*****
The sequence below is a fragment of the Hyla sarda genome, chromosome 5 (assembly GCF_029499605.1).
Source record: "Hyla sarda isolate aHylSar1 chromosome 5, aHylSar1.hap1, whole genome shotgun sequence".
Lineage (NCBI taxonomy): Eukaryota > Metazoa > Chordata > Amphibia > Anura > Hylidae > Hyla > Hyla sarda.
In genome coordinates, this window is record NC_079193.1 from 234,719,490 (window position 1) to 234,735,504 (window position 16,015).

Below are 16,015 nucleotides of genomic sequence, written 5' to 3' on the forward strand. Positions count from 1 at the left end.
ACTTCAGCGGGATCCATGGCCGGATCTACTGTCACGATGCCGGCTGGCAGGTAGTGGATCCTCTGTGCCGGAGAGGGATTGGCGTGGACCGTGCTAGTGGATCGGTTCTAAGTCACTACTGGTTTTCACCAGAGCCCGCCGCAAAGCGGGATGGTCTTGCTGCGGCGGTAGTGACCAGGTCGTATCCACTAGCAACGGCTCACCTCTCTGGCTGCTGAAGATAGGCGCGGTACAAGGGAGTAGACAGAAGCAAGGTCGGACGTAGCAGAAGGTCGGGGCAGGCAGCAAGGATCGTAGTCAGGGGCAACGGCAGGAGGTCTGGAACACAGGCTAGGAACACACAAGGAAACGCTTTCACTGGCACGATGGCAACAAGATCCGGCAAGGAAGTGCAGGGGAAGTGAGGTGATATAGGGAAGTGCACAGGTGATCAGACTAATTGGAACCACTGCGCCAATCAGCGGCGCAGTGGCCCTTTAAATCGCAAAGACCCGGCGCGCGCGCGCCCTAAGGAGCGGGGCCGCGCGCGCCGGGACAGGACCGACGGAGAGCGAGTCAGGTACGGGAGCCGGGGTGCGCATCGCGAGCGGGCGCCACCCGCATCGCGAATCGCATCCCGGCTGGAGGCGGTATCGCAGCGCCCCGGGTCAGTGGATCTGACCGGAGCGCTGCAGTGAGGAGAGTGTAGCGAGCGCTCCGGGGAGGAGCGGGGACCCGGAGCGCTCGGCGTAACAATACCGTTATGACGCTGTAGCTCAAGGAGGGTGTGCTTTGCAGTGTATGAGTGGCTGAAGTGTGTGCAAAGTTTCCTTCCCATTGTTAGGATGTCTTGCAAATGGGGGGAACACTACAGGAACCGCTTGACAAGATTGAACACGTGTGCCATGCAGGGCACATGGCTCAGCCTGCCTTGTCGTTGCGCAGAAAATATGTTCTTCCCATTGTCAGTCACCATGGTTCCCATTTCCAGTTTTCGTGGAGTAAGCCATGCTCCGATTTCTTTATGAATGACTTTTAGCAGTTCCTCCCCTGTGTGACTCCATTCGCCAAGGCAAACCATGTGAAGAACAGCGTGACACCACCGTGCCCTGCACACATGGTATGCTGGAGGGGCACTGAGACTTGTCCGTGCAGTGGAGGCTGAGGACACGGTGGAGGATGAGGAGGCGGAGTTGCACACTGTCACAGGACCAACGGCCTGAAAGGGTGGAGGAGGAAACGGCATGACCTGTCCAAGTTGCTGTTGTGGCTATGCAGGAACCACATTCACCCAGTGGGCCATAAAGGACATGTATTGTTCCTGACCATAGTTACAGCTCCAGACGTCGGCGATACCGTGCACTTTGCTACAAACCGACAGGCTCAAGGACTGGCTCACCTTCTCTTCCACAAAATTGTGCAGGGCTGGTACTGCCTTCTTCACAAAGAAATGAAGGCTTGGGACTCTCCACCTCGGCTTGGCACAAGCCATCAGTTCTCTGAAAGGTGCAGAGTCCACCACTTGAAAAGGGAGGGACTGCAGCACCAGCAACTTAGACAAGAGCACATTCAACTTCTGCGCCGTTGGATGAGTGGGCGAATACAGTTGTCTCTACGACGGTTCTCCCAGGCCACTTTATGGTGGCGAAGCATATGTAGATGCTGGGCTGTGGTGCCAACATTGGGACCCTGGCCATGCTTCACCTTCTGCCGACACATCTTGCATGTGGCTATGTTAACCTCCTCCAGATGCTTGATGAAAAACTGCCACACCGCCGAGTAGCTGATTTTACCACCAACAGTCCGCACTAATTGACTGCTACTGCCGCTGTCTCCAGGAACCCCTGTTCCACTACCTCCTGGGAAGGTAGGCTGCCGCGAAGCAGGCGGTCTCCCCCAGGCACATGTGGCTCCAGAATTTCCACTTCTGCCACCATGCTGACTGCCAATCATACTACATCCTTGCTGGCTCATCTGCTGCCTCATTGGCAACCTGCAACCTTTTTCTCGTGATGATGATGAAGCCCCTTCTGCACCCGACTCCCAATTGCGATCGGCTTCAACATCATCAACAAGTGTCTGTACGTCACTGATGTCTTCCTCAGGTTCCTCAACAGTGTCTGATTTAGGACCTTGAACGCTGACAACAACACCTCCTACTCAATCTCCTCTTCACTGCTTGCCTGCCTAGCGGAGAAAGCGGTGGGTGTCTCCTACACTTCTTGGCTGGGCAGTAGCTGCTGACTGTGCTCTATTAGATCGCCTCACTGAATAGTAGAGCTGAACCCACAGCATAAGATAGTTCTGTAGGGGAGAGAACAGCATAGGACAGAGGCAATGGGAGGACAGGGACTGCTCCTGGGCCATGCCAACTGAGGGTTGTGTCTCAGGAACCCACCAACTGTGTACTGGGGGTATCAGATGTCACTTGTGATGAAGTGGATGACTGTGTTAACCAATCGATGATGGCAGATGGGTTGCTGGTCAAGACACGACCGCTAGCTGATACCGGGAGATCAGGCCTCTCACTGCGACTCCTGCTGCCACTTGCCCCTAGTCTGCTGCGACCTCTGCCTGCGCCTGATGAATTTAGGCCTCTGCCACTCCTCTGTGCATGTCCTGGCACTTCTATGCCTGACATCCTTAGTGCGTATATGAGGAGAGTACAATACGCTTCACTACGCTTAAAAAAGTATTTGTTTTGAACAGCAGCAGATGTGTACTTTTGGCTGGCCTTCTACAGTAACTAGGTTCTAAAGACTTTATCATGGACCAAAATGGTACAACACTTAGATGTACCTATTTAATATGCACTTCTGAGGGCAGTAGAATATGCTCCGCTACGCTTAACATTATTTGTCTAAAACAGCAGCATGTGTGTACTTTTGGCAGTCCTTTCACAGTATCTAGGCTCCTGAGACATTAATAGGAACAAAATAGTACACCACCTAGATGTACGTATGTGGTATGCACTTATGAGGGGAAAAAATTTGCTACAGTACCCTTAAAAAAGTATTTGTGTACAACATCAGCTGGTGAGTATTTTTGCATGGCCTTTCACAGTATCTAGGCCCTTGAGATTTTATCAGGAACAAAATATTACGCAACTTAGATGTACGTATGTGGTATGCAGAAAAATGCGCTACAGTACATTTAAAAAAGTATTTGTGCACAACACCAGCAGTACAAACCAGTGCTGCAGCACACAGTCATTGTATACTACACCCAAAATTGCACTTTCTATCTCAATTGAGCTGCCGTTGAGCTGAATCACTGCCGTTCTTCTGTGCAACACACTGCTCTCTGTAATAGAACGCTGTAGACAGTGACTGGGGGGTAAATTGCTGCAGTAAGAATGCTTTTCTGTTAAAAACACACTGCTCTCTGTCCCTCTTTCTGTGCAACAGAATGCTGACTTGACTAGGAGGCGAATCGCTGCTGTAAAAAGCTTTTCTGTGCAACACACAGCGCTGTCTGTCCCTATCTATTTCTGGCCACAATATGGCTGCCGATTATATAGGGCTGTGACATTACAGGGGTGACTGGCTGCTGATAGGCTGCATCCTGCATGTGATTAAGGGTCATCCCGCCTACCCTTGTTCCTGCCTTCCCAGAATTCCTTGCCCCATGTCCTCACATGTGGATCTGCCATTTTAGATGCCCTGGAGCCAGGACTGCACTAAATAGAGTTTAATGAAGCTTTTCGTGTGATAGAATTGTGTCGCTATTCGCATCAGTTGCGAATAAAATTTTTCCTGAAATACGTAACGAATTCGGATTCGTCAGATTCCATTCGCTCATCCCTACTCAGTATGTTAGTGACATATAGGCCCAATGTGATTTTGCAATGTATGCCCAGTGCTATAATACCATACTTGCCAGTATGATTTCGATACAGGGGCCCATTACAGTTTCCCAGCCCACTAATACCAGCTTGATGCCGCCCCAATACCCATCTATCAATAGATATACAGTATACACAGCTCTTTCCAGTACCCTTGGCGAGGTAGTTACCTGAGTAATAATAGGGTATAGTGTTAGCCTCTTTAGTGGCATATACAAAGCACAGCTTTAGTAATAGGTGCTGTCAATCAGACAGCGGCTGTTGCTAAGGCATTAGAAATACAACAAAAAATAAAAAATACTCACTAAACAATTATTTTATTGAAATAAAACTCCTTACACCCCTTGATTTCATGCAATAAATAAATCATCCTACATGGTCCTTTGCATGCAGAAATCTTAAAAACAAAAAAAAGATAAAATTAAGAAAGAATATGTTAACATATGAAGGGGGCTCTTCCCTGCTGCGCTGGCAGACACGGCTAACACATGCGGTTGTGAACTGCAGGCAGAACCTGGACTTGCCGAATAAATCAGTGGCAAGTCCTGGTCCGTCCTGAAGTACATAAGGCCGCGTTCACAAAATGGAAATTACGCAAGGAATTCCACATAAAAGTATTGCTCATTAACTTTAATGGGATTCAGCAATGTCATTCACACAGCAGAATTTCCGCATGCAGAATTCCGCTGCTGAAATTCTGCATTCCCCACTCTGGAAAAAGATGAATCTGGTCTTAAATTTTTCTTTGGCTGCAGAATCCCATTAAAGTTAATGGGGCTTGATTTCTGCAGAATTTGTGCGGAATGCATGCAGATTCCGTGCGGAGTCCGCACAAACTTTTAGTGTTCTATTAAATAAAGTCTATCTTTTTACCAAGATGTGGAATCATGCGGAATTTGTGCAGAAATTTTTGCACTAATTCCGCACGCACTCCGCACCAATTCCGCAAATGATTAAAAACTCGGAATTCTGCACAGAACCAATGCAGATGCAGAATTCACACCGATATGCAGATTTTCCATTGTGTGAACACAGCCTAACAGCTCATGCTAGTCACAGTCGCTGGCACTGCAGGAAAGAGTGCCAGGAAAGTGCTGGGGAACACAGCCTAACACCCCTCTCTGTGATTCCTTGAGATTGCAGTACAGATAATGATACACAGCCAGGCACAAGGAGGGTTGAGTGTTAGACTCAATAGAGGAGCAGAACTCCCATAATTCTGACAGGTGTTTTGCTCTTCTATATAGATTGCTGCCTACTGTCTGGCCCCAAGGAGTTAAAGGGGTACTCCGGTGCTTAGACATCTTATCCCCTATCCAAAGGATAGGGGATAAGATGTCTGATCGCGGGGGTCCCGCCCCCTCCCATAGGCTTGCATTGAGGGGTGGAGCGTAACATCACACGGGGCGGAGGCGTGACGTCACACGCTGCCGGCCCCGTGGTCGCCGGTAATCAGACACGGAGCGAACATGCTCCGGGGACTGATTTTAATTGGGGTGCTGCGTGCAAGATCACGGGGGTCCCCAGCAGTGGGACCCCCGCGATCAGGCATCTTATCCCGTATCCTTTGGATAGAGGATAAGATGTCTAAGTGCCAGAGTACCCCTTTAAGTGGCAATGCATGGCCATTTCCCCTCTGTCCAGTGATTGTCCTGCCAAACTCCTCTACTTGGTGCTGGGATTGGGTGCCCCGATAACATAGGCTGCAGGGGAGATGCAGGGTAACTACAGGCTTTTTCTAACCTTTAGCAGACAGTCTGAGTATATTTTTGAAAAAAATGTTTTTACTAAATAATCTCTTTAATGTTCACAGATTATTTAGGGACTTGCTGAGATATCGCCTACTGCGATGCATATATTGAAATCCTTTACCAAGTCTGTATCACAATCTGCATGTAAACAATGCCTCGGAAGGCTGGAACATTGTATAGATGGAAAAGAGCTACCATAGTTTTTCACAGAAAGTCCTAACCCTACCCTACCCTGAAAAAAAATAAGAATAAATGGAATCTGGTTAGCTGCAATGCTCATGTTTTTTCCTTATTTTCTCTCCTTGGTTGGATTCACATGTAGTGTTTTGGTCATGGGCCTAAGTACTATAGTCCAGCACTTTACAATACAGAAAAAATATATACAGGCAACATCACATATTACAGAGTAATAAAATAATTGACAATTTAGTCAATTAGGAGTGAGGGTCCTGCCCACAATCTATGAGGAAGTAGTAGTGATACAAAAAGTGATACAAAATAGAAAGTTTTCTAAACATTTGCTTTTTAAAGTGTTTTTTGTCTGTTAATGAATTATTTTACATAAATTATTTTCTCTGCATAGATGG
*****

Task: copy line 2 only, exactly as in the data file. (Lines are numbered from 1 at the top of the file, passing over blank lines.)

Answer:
Source record: "Hyla sarda isolate aHylSar1 chromosome 5, aHylSar1.hap1, whole genome shotgun sequence".